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Re: Functional composition operator?
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 Date: 1998-12-11 (13:58) From: John Harrison Subject: Re: Functional composition operator?
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| > | In fact we discourage the usage of functional composition as a general
| > | programming tool
| >
| > A very bad idea, in my opinion.
|
| I'm not sure I got the point here. Why is it a very bad idea ?
| Do you consider FP style programming the right functional programming style ?

The whole point of a higher order functional language is to treat functions
(more) on a par with other values. Therefore it seems wrongheaded to seek
to discourage programmers from using one of the most basic operations on
functions.

| > These alternatives are not semantically equivalent. If f and g are
| > complicated expressions that can be further evaluated, it is often
| > highly undesirable to perform the evaluation every time h is called,
| > which is what "let h x = f(g x)" entails.
|
| Right, if you consider that efficiency has something to do with the
| semantics, which is not the classical acceptation of this term. To be
| precise, if f and g are side-effect free, these alternatives are
| indeed ``semantically equivalent'' in the classical view of semantics

Well, even for side-effect-free expressions, the difference in efficiency
could be decisive in practical terms. And if you do use side effects it
matters even more.

| Anyway, I was implicitely assuming that f and g were
| functions, and h was invariant by eta-expansion. In my mind, if h is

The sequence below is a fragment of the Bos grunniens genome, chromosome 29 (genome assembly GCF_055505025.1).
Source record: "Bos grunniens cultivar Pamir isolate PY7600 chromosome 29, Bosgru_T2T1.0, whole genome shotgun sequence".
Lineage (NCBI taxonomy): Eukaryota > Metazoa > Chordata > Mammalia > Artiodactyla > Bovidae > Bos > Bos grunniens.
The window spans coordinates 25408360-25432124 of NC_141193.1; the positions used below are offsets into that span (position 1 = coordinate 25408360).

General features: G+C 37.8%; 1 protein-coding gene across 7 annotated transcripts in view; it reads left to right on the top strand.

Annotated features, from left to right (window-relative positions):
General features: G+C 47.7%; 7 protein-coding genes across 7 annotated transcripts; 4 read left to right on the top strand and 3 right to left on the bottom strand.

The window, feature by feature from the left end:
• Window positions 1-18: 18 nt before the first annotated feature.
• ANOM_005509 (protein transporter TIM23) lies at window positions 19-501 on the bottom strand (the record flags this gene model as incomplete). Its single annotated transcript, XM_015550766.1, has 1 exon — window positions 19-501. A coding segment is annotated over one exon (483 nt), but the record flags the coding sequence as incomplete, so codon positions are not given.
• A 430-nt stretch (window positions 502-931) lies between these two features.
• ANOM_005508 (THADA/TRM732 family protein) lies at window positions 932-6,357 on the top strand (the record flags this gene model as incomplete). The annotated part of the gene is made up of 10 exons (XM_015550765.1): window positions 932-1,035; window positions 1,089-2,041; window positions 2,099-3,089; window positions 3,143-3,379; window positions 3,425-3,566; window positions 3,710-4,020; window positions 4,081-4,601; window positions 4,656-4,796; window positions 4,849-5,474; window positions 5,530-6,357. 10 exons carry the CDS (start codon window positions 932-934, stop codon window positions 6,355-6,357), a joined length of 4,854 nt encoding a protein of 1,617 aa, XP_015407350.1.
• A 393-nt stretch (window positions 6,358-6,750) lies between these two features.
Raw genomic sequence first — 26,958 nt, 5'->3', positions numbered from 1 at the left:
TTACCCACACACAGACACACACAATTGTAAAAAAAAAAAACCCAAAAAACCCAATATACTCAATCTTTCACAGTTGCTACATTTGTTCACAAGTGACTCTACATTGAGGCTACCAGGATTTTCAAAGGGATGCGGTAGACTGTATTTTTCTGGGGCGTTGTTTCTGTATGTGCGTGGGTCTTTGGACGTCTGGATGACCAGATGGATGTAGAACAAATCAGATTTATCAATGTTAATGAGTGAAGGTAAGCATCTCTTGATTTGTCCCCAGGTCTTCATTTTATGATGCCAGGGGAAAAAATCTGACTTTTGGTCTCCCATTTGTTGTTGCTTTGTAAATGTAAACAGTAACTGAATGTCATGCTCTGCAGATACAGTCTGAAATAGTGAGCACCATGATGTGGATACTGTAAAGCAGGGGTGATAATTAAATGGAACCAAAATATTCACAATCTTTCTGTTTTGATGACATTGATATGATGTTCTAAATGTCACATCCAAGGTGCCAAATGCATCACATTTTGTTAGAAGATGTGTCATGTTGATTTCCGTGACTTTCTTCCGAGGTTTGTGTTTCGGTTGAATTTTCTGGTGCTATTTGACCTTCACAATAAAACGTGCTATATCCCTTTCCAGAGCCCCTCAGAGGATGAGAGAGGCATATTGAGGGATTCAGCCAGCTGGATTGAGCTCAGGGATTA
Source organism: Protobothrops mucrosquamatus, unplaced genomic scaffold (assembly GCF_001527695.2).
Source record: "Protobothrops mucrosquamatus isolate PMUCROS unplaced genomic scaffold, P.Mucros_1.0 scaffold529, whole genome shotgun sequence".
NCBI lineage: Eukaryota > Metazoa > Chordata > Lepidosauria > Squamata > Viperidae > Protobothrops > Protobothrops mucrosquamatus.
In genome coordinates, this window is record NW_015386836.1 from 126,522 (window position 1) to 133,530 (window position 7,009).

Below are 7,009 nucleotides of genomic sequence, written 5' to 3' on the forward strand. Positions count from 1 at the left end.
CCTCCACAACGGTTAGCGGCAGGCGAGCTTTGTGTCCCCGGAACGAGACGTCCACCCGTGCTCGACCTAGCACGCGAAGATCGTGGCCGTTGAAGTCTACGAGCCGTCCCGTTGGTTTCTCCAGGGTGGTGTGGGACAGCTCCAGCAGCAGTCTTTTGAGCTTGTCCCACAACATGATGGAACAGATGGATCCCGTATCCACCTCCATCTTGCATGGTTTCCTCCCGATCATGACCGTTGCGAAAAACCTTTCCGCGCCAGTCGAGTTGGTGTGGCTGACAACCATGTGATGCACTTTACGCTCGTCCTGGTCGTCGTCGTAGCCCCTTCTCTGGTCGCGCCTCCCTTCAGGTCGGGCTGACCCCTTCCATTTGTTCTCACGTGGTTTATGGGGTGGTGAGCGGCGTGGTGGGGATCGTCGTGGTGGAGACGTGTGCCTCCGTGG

| not invariant by eta-expansion, the program is hard to read and hard
| to understand. Anyway, if f and g are not mere functions but ``very
| complicated expressions'' the program is likely to be clearer if you
| bind these expressions with a let and give them a name, instead of
| composing these complex expressions inline. Let alone the case when
| these expressions involve side-effects: then, if you still insist at
| composing them on the fly, you get an order of evaluation dependant
| program and this must be carefully avoided.

It depends on what you mean by order of evaluation. If you mean whether
"f" or "x" gets evaluated first in "f(x)", then I agree. But the fact
that the body of a function is not evaluated till it gets its argument
is basic to an ML-like functional language, and a dependence on this is not
at all something to be avoided. On the contrary, a serious use of side
effects requires an understanding of just when things get evaluated, which
is a good reason why the combination of side effects and a lazy language is
unusual.

Here is a simple example (from theorem proving, funnily enough) where
composition seems to me natural and where partial evaluation is important.

let rule = rewrite[theorems2] o rewrite[theorems1];;

Typically, the partial evaluation of "rewrite[theorems?]" is critical
because it builds a data structure from the theorems before starting
the rewrite.

| In conclusion, if you freely mix inline composition, side-effects and
| partial evaluation you get very complex programs, hard to understand and
| hard to maintain. That's my experience in maintaining and developping a
| compiler written with that style, using a free mixing of composition,
| partial evaluation, and continuations.

I wasn't necessarily proposing such a ragbag. But as Don Syme has pointed
out, there are many perfectly natural and disciplined ways of using side
effects within globally functional code.

| Anyway, if you can manage the additional complexity, there is no
| problem at using a highly ``composing'' style in Caml. However, in my
| mind, it is not a good idea to promote this style, especially for the
| working programmer.

I don't really know what you mean by "working programmer". If you mean
"programmer who writes the same kinds of programs as I do", then it's
a poor foundation for a panoptic view of the field. I'm happy for
people to avoid composition if that's what they want. However I don't like
the idea of discouraging new programmers from using it even when it
could be very helpful and natural.

John.

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